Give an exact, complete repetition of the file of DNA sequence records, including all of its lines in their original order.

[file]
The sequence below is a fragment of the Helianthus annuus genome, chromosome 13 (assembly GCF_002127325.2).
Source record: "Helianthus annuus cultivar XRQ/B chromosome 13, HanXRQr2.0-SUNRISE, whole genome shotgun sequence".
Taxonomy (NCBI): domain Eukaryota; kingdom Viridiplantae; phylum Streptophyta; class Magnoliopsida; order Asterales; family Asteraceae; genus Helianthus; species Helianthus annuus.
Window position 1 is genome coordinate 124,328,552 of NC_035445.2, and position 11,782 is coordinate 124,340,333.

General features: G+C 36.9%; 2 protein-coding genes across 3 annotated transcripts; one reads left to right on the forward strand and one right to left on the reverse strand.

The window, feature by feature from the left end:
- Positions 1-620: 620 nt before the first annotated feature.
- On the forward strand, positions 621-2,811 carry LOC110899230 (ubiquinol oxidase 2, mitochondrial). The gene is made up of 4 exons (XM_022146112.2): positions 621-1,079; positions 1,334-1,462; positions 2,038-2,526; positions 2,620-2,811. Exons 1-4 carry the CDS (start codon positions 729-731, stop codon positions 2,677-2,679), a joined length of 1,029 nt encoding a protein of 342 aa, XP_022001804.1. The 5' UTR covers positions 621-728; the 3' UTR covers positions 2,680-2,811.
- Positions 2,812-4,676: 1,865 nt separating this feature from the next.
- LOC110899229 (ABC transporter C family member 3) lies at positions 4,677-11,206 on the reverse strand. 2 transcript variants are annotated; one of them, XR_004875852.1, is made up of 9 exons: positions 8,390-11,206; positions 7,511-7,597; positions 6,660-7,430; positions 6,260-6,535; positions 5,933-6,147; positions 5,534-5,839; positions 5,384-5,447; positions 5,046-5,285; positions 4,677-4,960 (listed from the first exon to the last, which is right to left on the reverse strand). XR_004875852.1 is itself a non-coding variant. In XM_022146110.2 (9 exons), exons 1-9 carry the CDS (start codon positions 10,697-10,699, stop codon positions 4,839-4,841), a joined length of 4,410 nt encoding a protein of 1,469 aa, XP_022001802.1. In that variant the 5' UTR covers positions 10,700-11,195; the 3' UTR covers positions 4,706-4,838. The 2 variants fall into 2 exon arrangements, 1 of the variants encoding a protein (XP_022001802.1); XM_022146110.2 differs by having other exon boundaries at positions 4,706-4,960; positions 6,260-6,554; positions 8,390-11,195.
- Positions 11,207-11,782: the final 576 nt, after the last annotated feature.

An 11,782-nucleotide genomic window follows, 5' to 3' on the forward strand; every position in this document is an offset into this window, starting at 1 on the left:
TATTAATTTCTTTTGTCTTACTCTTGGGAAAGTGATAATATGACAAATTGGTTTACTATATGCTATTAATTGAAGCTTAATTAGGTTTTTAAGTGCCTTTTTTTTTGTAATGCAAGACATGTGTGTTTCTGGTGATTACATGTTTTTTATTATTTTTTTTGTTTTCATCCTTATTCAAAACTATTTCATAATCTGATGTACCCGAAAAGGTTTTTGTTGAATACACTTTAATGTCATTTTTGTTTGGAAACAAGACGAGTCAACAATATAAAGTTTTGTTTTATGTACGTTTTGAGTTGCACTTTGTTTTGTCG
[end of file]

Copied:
The sequence below is a fragment of the Helianthus annuus genome, chromosome 13 (assembly GCF_002127325.2).
Source record: "Helianthus annuus cultivar XRQ/B chromosome 13, HanXRQr2.0-SUNRISE, whole genome shotgun sequence".
Taxonomy (NCBI): domain Eukaryota; kingdom Viridiplantae; phylum Streptophyta; class Magnoliopsida; order Asterales; family Asteraceae; genus Helianthus; species Helianthus annuus.
Window position 1 is genome coordinate 124,328,552 of NC_035445.2, and position 11,782 is coordinate 124,340,333.

General features: G+C 36.9%; 2 protein-coding genes across 3 annotated transcripts; one reads left to right on the forward strand and one right to left on the reverse strand.

The window, feature by feature from the left end:
- Positions 1-620: 620 nt before the first annotated feature.
- On the forward strand, positions 621-2,811 carry LOC110899230 (ubiquinol oxidase 2, mitochondrial). The gene is made up of 4 exons (XM_022146112.2): positions 621-1,079; positions 1,334-1,462; positions 2,038-2,526; positions 2,620-2,811. Exons 1-4 carry the CDS (start codon positions 729-731, stop codon positions 2,677-2,679), a joined length of 1,029 nt encoding a protein of 342 aa, XP_022001804.1. The 5' UTR covers positions 621-728; the 3' UTR covers positions 2,680-2,811.
- Positions 2,812-4,676: 1,865 nt separating this feature from the next.
- LOC110899229 (ABC transporter C family member 3) lies at positions 4,677-11,206 on the reverse strand. 2 transcript variants are annotated; one of them, XR_004875852.1, is made up of 9 exons: positions 8,390-11,206; positions 7,511-7,597; positions 6,660-7,430; positions 6,260-6,535; positions 5,933-6,147; positions 5,534-5,839; positions 5,384-5,447; positions 5,046-5,285; positions 4,677-4,960 (listed from the first exon to the last, which is right to left on the reverse strand). XR_004875852.1 is itself a non-coding variant. In XM_022146110.2 (9 exons), exons 1-9 carry the CDS (start codon positions 10,697-10,699, stop codon positions 4,839-4,841), a joined length of 4,410 nt encoding a protein of 1,469 aa, XP_022001802.1. In that variant the 5' UTR covers positions 10,700-11,195; the 3' UTR covers positions 4,706-4,838. The 2 variants fall into 2 exon arrangements, 1 of the variants encoding a protein (XP_022001802.1); XM_022146110.2 differs by having other exon boundaries at positions 4,706-4,960; positions 6,260-6,554; positions 8,390-11,195.
- Positions 11,207-11,782: the final 576 nt, after the last annotated feature.

An 11,782-nucleotide genomic window follows, 5' to 3' on the forward strand; every position in this document is an offset into this window, starting at 1 on the left:
TATTAATTTCTTTTGTCTTACTCTTGGGAAAGTGATAATATGACAAATTGGTTTACTATATGCTATTAATTGAAGCTTAATTAGGTTTTTAAGTGCCTTTTTTTTTGTAATGCAAGACATGTGTGTTTCTGGTGATTACATGTTTTTTATTATTTTTTTTGTTTTCATCCTTATTCAAAACTATTTCATAATCTGATGTACCCGAAAAGGTTTTTGTTGAATACACTTTAATGTCATTTTTGTTTGGAAACAAGACGAGTCAACAATATAAAGTTTTGTTTTATGTACGTTTTGAGTTGCACTTTGTTTTGTCG